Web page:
Chicago Cubs: Victor Caratini injury puts team in a bind behind the dish

(Photo by Dylan Buell/Getty Images)
(Photo by Dylan Buell/Getty Images) /

With Victor Caratini sidelined for the better part of the next two months, the Chicago Cubs must find a suitable solution to back up Willson Contreras.

For most of the offseason, I, like many others, pushed for the Chicago Cubs to add a veteran catcher to shore things up behind the dish. Willson Contreras, of course, is the undisputed primary backstop – but a heavy workload proved costly for him down the stretch last year – further evidence of the team’s need for a reliable answer at backup catcher.

But, instead, in a theme that permeated throughout pretty much all of Chicago’s decisions, they decided to stick with what they had in Victor Caratini. The switch-hitting 25-year-old is serviceable behind the dish but doesn’t bring the experience of a guy like Rene Rivera, Alex Avila, Miguel Montero or David Ross.

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To his credit, Caratini kept his head down and he kept working as camp opened in Arizona. In Cactus League play, he put up a scorching .349/.420/.581 line in 50 plate appearances, securing his spot on the 25-man roster. 

His hot start carried into the first two weeks of the regular season, too. In 17 plate appearances this year, Caratini boasts a .571/.647/1.000 line – but none of that matters now. At least not for the next four to six weeks.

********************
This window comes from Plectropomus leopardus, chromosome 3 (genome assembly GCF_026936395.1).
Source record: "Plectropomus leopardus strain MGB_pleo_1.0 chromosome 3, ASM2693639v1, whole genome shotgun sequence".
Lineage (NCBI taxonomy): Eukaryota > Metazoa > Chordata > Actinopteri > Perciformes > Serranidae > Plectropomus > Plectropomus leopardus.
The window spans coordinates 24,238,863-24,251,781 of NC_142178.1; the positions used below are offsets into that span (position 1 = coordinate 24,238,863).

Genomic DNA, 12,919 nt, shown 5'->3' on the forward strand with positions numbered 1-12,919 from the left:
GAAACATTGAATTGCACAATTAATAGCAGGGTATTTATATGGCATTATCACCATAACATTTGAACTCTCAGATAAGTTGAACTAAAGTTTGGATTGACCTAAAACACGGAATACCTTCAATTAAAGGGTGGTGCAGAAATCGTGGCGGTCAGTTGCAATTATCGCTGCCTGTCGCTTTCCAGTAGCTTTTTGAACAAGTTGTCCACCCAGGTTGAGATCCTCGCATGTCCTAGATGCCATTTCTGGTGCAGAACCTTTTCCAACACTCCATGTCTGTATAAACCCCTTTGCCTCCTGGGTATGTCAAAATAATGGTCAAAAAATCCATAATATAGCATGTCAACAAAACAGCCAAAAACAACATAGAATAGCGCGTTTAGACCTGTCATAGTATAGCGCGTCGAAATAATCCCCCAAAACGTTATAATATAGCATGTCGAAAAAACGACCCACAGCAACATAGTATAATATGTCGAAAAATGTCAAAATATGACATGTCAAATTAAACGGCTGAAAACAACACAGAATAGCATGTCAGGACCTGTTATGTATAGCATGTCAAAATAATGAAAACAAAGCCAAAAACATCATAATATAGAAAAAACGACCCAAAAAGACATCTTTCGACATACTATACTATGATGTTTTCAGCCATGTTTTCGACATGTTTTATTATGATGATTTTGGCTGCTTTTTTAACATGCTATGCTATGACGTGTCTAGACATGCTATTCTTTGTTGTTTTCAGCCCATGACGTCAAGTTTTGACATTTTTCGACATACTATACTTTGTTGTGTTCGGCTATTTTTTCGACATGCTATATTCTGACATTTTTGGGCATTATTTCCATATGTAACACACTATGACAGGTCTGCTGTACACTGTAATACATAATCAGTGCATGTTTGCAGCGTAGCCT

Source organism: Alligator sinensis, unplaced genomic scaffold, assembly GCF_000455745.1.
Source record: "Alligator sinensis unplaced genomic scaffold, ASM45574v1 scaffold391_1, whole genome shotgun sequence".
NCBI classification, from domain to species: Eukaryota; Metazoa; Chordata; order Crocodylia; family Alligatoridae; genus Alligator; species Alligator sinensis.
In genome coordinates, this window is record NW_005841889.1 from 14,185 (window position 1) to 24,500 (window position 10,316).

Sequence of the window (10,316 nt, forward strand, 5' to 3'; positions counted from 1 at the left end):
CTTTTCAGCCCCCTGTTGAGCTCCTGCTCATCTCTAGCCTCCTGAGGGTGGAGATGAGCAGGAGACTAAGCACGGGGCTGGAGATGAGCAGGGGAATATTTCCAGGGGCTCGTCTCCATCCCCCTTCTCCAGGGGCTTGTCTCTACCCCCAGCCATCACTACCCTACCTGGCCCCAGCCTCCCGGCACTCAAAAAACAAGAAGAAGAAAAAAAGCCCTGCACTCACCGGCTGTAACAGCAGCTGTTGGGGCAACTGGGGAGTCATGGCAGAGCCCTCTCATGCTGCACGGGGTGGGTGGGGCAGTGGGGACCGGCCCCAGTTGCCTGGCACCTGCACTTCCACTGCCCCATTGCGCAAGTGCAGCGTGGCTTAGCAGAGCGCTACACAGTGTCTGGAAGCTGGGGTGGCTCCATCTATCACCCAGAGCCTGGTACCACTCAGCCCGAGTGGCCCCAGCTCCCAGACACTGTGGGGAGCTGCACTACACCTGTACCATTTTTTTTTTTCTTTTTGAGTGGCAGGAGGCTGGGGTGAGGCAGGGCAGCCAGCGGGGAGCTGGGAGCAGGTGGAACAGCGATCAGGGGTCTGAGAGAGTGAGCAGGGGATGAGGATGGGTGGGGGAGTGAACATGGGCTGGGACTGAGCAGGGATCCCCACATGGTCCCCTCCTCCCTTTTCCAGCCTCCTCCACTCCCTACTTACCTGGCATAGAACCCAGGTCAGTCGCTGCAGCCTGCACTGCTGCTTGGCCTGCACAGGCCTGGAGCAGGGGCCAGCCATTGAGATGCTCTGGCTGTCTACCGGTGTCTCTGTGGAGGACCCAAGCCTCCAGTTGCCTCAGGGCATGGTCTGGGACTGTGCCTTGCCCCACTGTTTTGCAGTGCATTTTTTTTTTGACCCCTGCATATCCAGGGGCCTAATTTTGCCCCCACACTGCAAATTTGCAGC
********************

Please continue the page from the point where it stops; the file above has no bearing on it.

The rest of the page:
In his final at-bat on Thursday night, in which he delivered a run-scoring double against Francisco Liriano, Caratini broke the hamate bone in his left hand, putting his 2019 season on hold and sending him to the injured list.

"“It’s not easy,” Caratini said after the game. “Definitely frustrating, especially starting out the season the way I was hoping to. Unfortunately, those are things I just can’t control. But, I’m hopeful that I’ll be able to bounce back.”"

After placing Caratini on the injured list, the team called up catcher Taylor Davis from Triple-A Iowa. Davis, who has a grand total of just 19 big league plate appearances under his belt, is the answer – at least in the interim. But given the pitching staff’s struggles early this season, will Chicago trust him handling duties behind the plate?

If not, and he’s just a guy to give the Cubs’ main catcher a blow when absolutely necessary, we could be staring at the same problem that derailed Contreras’ 2018 season. Davis, at least as this is being written, is the only other backstop on the team’s 40-man roster.

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Don’t be surprised if Chicago pulls the trigger to add a guy to help lighten the load on Contreras as Caratini recovers from his surgery. Davis put together an impressive spring, but I still don’t know if he’ll be able to bring what the team needs to the diamond while standing in for the team’s injured backstop.